Barak: Anti-Arab Letters by Rabbis and Rabbis’ Wives Leading Israel Into Dark Place

During the last month, several letters have been published urging Jews not to date, lease or rent to Arabs, African refugees or migrant workers.

Defense Minister Ehud Barak warned on Wednesday that anti-Arab letters signed by rabbis and wives' of rabbis would lead to a wave of racism that would threaten to "take over" Israeli society.

Barak expressed his concern in a statement, released shortly after a letter urging Jewish women not to date non-Jewish men was published by a group of rabbis' wives and just weeks after a rabbis' letter was published urging Jews not to sell or rent properties to non-Jews.

Ofer Vaknin

"The rabbi's letter and the letter by rabbis' wives are part of wave of racism threatening to sweep Israeli society into a dark and dangerous place," Barak said.

"The Labor party under my leadership is working to bring the Israeli people together, from all nationalities, in the spirit of the scroll of independence."

The new letter, signed by 30 rabbis' wives, says, "For your sake, for the sake of future generations, and so you don't undergo horrible suffering, we turn to you with a request, a plea, a prayer. Don't date non-Jews, don't work at places that non-Jews frequent, and don't do national service with non-Jews."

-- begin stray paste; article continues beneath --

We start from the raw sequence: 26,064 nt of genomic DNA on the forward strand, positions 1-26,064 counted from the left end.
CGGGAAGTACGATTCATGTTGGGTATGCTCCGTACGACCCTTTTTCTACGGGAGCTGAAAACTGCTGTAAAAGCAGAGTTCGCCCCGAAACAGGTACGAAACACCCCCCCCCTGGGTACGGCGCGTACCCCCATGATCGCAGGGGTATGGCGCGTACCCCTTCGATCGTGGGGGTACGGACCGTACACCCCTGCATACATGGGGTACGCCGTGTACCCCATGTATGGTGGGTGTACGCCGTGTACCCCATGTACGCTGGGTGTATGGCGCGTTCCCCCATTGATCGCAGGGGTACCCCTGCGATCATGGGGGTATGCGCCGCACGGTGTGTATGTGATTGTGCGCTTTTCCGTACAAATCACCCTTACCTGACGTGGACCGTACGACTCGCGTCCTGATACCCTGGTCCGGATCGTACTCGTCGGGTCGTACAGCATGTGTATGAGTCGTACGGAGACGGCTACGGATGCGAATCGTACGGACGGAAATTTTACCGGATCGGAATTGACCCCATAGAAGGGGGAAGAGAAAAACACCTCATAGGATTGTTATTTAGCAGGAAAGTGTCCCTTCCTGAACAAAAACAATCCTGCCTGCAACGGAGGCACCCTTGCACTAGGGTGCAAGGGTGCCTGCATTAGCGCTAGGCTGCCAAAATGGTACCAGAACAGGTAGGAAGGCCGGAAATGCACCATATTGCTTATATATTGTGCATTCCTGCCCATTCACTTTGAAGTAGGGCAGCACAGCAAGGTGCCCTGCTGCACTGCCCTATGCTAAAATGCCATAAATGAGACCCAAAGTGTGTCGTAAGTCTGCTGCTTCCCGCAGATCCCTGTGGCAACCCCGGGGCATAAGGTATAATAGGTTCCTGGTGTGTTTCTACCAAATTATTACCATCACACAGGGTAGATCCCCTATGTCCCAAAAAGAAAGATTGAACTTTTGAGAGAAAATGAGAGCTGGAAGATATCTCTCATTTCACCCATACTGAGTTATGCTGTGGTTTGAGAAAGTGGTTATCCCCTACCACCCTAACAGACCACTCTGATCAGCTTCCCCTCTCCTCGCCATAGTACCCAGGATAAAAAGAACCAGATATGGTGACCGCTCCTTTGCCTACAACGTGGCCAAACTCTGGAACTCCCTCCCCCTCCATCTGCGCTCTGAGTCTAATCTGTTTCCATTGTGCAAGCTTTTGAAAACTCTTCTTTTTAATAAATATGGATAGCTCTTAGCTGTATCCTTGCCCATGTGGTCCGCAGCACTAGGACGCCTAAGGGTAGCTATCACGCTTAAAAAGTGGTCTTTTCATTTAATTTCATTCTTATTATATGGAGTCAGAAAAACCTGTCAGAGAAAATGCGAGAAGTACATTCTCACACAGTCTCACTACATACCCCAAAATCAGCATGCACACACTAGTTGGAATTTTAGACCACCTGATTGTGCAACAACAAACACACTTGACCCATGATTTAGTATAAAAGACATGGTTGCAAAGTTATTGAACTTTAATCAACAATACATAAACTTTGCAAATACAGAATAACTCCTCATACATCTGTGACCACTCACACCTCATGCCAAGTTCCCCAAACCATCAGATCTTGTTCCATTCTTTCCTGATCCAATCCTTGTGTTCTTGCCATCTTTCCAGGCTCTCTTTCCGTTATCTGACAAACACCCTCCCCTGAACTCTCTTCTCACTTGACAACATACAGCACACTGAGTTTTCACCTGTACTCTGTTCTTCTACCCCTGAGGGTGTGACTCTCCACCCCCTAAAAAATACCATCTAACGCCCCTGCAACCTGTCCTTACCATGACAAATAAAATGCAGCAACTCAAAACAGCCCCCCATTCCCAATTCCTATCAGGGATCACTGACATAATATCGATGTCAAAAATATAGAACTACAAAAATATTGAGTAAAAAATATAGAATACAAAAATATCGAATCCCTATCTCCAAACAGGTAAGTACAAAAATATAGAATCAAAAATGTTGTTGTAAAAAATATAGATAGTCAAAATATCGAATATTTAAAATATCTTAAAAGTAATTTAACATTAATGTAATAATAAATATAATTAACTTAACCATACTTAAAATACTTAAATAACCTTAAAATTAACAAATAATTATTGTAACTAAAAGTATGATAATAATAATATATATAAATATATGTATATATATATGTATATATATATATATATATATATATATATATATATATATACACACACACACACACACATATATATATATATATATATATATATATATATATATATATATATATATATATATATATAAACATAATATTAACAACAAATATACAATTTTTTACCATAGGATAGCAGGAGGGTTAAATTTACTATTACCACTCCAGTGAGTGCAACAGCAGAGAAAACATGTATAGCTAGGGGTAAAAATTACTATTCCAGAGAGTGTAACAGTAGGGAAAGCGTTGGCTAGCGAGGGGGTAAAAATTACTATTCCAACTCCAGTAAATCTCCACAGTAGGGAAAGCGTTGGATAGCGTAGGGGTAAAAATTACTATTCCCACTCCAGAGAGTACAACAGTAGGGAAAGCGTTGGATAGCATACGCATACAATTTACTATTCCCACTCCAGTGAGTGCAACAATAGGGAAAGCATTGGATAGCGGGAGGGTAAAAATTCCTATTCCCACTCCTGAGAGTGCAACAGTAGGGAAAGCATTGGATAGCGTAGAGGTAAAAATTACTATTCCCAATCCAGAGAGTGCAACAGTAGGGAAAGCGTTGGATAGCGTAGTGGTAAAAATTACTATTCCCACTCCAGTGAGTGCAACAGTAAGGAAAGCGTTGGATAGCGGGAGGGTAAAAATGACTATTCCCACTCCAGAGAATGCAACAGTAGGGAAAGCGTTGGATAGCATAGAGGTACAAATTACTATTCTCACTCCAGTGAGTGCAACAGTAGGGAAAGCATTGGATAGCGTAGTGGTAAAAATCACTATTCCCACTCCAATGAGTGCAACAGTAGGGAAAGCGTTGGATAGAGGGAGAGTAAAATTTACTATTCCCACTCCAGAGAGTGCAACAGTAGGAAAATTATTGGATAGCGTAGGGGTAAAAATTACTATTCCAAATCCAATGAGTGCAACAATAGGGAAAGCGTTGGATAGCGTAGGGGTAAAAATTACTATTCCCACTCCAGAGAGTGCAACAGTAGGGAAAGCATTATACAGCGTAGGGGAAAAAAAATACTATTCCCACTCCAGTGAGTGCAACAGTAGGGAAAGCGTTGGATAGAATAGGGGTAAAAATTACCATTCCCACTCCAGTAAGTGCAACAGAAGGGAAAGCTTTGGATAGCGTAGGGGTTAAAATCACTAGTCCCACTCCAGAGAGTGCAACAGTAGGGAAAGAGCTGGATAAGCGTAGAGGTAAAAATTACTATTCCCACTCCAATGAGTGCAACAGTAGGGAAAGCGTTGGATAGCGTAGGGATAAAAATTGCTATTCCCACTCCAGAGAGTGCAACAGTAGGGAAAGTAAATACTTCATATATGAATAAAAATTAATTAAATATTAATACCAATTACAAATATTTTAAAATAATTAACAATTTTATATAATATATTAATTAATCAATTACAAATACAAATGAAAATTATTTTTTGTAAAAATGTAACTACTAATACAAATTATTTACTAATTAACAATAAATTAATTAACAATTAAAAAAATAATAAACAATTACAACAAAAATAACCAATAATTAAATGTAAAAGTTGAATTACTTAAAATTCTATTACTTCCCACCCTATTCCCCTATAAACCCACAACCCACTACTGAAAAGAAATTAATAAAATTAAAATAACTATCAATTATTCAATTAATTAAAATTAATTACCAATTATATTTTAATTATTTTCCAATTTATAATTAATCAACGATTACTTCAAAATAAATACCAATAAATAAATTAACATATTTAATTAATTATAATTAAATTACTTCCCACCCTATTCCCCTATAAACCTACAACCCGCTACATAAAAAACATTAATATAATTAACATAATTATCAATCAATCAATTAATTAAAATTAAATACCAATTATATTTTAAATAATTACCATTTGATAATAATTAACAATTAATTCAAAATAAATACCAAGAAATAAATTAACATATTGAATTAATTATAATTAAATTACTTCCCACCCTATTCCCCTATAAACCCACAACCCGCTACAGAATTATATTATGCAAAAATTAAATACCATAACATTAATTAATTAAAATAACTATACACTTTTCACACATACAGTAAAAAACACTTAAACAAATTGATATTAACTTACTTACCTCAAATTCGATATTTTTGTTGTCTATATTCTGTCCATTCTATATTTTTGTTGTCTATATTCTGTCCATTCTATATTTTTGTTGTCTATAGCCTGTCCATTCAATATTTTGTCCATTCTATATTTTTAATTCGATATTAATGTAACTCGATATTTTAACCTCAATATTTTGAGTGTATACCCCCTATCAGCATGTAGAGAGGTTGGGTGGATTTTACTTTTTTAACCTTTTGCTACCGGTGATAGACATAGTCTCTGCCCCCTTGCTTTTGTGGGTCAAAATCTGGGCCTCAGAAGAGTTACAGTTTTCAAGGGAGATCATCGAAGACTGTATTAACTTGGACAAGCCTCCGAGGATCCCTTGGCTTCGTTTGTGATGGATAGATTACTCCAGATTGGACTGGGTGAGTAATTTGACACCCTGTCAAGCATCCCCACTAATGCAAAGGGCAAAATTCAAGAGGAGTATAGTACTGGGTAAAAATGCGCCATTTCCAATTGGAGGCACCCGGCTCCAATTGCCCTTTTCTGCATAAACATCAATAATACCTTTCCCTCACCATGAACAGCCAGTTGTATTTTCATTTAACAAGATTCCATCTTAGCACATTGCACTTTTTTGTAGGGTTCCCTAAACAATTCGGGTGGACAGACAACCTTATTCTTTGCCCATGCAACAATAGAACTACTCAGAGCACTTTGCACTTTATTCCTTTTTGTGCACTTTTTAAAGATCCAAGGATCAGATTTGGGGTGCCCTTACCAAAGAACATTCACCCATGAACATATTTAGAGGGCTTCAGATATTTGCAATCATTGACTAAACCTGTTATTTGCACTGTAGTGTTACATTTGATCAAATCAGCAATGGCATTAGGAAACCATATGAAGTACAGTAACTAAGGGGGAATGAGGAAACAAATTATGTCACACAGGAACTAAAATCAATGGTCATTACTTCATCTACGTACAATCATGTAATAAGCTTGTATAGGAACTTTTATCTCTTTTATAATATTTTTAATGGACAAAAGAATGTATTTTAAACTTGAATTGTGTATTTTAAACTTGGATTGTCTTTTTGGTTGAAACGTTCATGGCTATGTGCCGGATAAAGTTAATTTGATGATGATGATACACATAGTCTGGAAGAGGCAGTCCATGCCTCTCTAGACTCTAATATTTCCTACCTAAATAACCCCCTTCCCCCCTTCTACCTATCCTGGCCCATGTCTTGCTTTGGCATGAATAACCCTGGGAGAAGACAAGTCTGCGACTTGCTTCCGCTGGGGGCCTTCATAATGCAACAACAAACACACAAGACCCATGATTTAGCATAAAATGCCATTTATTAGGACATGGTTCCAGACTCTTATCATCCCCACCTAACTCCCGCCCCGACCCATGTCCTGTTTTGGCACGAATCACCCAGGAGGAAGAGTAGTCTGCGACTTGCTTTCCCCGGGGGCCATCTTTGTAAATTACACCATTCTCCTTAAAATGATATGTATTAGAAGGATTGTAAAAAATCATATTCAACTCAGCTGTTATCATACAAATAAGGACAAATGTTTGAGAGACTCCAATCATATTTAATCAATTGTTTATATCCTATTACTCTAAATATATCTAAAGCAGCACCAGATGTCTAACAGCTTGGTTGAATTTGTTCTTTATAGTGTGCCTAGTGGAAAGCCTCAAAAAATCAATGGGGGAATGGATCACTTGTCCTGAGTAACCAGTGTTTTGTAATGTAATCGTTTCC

The letter was organized by the organization Lehava, which claims to "save daughters of Israel" from what it calls assimilation. Lehava also took part in the recent demonstrations against selling or renting homes to non-Jews.

In its attempt to appeal to Jewish women, the letter states that they descend from a noble race of kings, and that dating a non-Jew would thereby cut her off from her Jewish family.

The letter was published shortly after a new survey revealed that a full 44% of Israeli Jews support a letter issued by rabbis earlier this month forbidding the sale or rental of properties to non-Jews in the city of Safed. The survey reported that 48% of Israeli Jews oppose the rabbis' religious edict.

Dozens of Israel's municipal chief rabbis signed on to a religious ruling against the sale or rental of properties to non-Jewish Arabs, African refugees and migrant workers.